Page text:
It’s impossible, because nature is everywhere in art – from the literal to the abstract inspiration provided by the textures, colors and sounds of the natural world.
Being outdoors can lift our spirits and stoke our creativity. The beauty of nature reflected in art is just another reminder of our need to protect it.
From the beginning of human history, nature has played a vital role in our creative expression. The lands and waters we rely on for daily survival shape how we view and interpret the world around us. And in turn, the art we create from nature’s inspiration becomes part of our personal and cultural identity. Nature’s beauty and power is ingrained in our lives, our history and our culture. By conserving nature, we are helping nurture our artistic spirit and ensuring that future generations will continue to find inspiration in the natural world around us.
|Posted on December 10, 2014 at 2:15 PM||comments (0)|
Polystyrene pathways probably won’t lead to pristine beaches?
Excerpt from https://journeytotheplasticocean.wordpress.com/2013/02/18/what-will-our-legacy-for-our-children-be/" target="_blank">What will our legacy for our children be? by 1plasticmum
“Mum I found a secret way through the bushes to get to a rocky outcrop? All you have to do is follow the polystyrene path! He said this in such a matter of fact way . . . just follow the polystyrene path. As I scrambled through the buses following Finn on the path that really was mostly made up of decades old broken pieces of foam I tried to recall my secret hideouts as a child. Of course there was some litter . . . there were things that people threw carelessly out of car windows . . . but luckily I grew up just before this massive addition to plastic, especially bottles. So when we found a secret river it was not already littered with detritus that had blown or floated in mass quantities. What will Finn think of when he looks back on his childhood? Will he remember walking on beaches covered with trash? Or will things be so different in the future that a trashed beach will be an oddity?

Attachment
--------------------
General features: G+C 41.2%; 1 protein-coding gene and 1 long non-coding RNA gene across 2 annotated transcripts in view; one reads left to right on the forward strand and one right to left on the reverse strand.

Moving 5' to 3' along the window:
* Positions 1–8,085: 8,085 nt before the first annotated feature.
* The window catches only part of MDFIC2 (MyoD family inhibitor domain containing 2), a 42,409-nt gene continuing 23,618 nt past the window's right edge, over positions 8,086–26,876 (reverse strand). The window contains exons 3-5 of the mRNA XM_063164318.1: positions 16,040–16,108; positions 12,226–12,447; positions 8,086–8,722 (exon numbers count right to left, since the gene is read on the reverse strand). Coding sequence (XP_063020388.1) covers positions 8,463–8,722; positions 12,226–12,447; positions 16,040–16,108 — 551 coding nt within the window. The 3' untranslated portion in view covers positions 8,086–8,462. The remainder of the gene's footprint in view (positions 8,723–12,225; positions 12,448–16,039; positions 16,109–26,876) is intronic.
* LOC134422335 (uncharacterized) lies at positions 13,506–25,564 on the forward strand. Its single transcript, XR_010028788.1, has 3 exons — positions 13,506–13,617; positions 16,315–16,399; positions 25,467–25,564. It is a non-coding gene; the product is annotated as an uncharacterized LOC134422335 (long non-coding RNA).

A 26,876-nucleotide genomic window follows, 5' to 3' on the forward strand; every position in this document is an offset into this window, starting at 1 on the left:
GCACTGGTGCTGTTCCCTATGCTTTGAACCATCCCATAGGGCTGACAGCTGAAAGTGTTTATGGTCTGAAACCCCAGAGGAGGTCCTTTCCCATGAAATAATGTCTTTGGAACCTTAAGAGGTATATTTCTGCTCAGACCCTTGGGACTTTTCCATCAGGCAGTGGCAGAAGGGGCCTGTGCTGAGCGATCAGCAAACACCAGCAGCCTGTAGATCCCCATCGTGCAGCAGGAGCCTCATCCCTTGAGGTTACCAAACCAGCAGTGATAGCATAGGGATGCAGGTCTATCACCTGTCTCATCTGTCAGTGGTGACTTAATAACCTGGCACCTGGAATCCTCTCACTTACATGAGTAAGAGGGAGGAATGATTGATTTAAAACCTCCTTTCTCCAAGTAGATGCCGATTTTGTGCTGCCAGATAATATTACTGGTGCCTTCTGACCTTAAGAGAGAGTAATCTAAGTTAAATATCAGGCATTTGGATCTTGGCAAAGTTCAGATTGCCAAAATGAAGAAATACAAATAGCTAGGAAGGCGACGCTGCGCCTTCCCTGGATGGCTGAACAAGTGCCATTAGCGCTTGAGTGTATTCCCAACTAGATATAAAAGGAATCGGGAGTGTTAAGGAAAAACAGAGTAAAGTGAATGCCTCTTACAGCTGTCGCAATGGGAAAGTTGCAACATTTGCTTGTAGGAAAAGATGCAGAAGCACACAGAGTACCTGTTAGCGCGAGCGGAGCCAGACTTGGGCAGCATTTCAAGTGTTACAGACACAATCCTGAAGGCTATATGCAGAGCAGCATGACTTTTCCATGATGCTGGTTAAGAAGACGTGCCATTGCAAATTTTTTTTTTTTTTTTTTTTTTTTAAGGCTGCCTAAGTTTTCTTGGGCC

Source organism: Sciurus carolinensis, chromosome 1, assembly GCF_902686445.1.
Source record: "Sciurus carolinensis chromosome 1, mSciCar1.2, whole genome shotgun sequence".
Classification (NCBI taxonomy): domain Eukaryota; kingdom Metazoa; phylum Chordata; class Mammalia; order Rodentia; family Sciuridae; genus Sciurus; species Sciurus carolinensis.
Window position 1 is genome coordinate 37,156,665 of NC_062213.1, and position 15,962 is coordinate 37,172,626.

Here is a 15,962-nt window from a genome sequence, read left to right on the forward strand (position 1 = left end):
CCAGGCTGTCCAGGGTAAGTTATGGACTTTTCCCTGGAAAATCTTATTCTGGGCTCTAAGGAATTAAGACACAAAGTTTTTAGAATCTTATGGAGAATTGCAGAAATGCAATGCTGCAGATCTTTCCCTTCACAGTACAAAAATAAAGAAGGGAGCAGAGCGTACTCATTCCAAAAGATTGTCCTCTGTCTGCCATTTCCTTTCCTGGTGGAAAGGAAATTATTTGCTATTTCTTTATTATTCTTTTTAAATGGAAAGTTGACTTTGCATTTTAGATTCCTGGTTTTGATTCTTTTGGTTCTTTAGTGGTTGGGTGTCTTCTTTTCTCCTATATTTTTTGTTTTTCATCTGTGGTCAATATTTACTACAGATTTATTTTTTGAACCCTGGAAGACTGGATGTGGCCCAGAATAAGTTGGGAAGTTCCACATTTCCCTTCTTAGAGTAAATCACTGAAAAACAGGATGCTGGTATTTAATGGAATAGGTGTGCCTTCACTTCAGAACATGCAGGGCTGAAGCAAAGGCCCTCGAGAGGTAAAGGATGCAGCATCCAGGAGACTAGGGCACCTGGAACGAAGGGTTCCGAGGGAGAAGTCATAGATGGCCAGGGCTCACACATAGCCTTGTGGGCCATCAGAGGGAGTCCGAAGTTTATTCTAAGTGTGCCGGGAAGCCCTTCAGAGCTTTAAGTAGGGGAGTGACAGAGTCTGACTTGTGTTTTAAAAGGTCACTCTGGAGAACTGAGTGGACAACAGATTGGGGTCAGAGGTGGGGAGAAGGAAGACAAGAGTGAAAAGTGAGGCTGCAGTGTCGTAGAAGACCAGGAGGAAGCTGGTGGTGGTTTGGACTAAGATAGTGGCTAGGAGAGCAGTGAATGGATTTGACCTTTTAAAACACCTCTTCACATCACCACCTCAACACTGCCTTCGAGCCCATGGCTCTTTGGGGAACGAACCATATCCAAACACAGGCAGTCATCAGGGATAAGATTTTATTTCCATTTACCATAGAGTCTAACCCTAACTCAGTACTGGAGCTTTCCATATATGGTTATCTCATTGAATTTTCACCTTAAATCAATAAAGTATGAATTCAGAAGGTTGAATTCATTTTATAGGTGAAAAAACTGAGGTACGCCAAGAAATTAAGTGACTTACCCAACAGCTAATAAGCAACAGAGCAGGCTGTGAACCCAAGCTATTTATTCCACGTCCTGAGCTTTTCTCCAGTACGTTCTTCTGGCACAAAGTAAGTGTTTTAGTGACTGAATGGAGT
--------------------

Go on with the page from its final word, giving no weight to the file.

|Posted on October 31, 2014 at 3:10 AM||comments (131)|
WHAT: Environmental Art & Used Toy Drive
WHO: Students at Jefferson Elementary School and Rosa Parks Elementary School
WHEN: October & November 2014
WHY: Kids learn when they’re having fun. This project teaches environmental awareness, gets children into nature, and shows what can be accomplished by a group. Earth stewardship is our goal; having fun is our priority!
Who’s behind this project? A Kid By Nature.
Thank you to Rosa Parks Elementary School in Berkeley for participating in the pilot program for environmental art and used toy drive. It was a fun and educational event.
|Posted on October 22, 2014 at 6:00 PM||comments (441)|
Check out this great video from High Beam Films called One Plastic Beach. Richard Lang and Judith Selby Lang take the plastic debris they retrieve from their local Northern California beach and turn it into amazing art.
|Posted on October 22, 2014 at 5:20 AM||comments (4)|
A Kid by Nature was inspired to run out and share the next sun rise with our kids after reading Richard Louv's October 19th post on the Children & Nature Network, Radical Amazement: Nature and the Spiritual Life of Children. We hope you are too.